Celgene scores regulatory win ahead of BMS merger
Celgene has scored a major regulatory win ahead of its proposed merger with Bristol-Myers Squibb, with the FDA backing its rare bone marrow cancer drug Inrebic.
Inrebic (fedratinib) is one of a suite of drugs that Celgene hopes will generate substantial sales following its $74 billion merger with BMS, which looks likely to complete at the beginning of next year.
Both BMS and Celgene are under pressure from shareholders to make the acquisition work, after a small group of influential Bristol shareholders tried to get the deal called off earlier this year.
They argued that Celgene was too reliant on its ageing blockbuster blood cancer drug Revlimid (lenalidomide), and that the drugs in its pipeline would be unlikely to make up for lost revenues once generics hit the market.
BMS managed to overcome the critics and convince a majority of its shareholders to back the deal – but things haven’t gone altogether smoothly.
Competition regulators require Celgene to sell off its psoriasis pill Otezla (apremilast), although the FDA has finally begun a review of potential MS blockbuster ozanimod after a botched filing in 2017.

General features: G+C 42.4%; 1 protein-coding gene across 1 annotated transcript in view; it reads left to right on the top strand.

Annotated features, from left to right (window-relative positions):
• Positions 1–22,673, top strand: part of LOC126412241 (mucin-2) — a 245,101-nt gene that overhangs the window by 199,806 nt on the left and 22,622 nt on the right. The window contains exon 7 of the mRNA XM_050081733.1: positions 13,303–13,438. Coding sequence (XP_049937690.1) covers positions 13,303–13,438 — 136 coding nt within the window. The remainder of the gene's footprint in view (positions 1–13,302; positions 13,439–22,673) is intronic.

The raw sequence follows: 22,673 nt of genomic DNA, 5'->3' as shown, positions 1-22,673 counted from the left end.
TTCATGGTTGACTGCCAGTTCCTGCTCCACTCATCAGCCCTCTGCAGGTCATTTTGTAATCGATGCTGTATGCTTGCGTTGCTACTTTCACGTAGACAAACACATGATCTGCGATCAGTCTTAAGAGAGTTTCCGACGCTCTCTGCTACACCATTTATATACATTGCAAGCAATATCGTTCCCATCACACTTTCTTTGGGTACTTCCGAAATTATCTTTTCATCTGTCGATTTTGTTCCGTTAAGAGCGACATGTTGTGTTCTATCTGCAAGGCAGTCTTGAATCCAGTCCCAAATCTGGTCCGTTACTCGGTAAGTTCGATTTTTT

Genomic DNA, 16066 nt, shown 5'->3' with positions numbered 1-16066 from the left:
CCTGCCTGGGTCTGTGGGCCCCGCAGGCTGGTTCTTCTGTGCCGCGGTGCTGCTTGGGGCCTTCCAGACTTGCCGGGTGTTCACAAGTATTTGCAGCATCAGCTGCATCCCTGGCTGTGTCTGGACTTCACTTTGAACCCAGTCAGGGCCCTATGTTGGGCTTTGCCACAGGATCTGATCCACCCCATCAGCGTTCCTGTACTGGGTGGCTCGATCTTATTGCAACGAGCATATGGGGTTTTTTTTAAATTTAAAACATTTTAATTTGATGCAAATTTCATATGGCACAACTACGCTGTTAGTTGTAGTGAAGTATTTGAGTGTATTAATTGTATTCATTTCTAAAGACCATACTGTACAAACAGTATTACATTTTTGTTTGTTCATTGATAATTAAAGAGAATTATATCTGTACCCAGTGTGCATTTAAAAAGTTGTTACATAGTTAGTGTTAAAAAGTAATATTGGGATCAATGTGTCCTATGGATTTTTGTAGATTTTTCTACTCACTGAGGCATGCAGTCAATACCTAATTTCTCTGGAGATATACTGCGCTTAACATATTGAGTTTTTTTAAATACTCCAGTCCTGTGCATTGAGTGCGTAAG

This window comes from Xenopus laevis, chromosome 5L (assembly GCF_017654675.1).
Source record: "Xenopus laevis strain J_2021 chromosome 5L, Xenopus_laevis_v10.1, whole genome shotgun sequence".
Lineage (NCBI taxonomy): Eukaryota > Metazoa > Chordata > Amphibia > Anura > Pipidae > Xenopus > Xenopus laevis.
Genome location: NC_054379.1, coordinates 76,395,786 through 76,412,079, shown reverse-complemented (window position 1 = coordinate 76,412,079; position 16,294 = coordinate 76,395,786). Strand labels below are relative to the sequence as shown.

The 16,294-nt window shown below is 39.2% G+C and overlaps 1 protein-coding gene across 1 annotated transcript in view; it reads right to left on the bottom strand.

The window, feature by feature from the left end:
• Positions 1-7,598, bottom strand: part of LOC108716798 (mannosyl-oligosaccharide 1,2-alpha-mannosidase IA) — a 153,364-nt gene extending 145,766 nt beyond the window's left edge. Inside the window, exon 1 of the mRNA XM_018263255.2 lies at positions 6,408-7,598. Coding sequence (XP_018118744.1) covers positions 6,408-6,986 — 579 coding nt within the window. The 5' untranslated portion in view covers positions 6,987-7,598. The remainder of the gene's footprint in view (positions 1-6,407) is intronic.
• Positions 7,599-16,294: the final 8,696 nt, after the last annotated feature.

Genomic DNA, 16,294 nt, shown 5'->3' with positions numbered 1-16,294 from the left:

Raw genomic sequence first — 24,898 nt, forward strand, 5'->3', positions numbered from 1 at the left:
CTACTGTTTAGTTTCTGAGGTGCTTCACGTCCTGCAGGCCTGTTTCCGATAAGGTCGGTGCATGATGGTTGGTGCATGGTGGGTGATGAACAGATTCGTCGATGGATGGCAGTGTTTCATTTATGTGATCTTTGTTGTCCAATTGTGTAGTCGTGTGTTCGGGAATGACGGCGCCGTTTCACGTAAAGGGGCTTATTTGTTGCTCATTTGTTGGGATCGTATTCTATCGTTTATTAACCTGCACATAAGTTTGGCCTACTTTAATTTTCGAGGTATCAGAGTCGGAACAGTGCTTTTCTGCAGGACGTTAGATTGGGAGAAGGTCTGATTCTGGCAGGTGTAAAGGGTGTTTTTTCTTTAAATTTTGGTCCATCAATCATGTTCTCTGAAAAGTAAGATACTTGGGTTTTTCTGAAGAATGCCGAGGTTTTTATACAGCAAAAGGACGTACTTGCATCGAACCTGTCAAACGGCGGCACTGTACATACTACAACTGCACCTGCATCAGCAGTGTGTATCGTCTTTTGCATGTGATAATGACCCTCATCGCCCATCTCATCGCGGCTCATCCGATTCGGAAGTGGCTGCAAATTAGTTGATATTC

Celgene has also settled a patent dispute with subsidiaries of the generics firm Alvogen preventing them from selling any cheap Revlimid competitors until March 2022, and even then with limits on volume. Alvogen will only be able to sell the generic without volume limitations from January 31, 2026.
The FDA approved Inrebic as a first-line follow-up treatment for myelofibrosis, and will be a relief for the two companies trying to make a success of the proposed merger.
A JAK inhibitor class drug, Inrebic is the first new treatment approved for nearly a decade to treat the disease.
Approved as a first-line or follow-up treatment, the FDA has decided that the drug must come with a black box warning – the most serious the regulator can require.
The warning will outline the risk of serious and fatal encephalopathy, which was reported in 1.3% of trial patients with Inrebic, with one case proving fatal.
Celgene added Inrebic to its pipeline as part of its $1.1 acquisition of Impact Biomedicines in early 2018.
Inrebic had already been passed around several companies before being acquired by Sanofi, which called off trials in 2013 after the FDA put development on hold.
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